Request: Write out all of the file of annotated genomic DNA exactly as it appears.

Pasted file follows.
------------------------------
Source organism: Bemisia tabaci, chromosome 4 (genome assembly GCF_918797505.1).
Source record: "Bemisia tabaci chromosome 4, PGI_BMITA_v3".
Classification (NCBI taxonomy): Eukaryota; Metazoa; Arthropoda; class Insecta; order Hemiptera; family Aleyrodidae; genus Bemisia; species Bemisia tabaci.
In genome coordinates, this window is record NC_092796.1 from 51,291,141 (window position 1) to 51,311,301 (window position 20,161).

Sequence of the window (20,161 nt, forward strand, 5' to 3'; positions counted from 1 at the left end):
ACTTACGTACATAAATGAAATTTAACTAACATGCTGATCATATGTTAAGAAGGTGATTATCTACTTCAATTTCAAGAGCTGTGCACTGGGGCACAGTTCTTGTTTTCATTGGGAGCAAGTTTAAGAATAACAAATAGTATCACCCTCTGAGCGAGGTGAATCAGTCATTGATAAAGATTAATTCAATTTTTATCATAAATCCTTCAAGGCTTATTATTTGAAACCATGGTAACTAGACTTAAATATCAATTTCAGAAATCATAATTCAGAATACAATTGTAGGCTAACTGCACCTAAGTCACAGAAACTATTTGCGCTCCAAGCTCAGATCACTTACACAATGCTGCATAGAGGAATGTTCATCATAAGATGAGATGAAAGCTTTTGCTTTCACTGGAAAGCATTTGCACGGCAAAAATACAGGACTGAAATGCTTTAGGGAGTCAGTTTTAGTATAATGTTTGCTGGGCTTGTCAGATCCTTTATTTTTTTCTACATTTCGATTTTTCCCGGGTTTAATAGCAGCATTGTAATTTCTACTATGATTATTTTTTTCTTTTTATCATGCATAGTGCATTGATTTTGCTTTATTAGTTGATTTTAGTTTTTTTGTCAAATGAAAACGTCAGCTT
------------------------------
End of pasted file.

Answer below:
Source organism: Bemisia tabaci, chromosome 4 (genome assembly GCF_918797505.1).
Source record: "Bemisia tabaci chromosome 4, PGI_BMITA_v3".
Classification (NCBI taxonomy): Eukaryota; Metazoa; Arthropoda; class Insecta; order Hemiptera; family Aleyrodidae; genus Bemisia; species Bemisia tabaci.
In genome coordinates, this window is record NC_092796.1 from 51,291,141 (window position 1) to 51,311,301 (window position 20,161).

Sequence of the window (20,161 nt, forward strand, 5' to 3'; positions counted from 1 at the left end):
ACTTACGTACATAAATGAAATTTAACTAACATGCTGATCATATGTTAAGAAGGTGATTATCTACTTCAATTTCAAGAGCTGTGCACTGGGGCACAGTTCTTGTTTTCATTGGGAGCAAGTTTAAGAATAACAAATAGTATCACCCTCTGAGCGAGGTGAATCAGTCATTGATAAAGATTAATTCAATTTTTATCATAAATCCTTCAAGGCTTATTATTTGAAACCATGGTAACTAGACTTAAATATCAATTTCAGAAATCATAATTCAGAATACAATTGTAGGCTAACTGCACCTAAGTCACAGAAACTATTTGCGCTCCAAGCTCAGATCACTTACACAATGCTGCATAGAGGAATGTTCATCATAAGATGAGATGAAAGCTTTTGCTTTCACTGGAAAGCATTTGCACGGCAAAAATACAGGACTGAAATGCTTTAGGGAGTCAGTTTTAGTATAATGTTTGCTGGGCTTGTCAGATCCTTTATTTTTTTCTACATTTCGATTTTTCCCGGGTTTAATAGCAGCATTGTAATTTCTACTATGATTATTTTTTTCTTTTTATCATGCATAGTGCATTGATTTTGCTTTATTAGTTGATTTTAGTTTTTTTGTCAAATGAAAACGTCAGCTT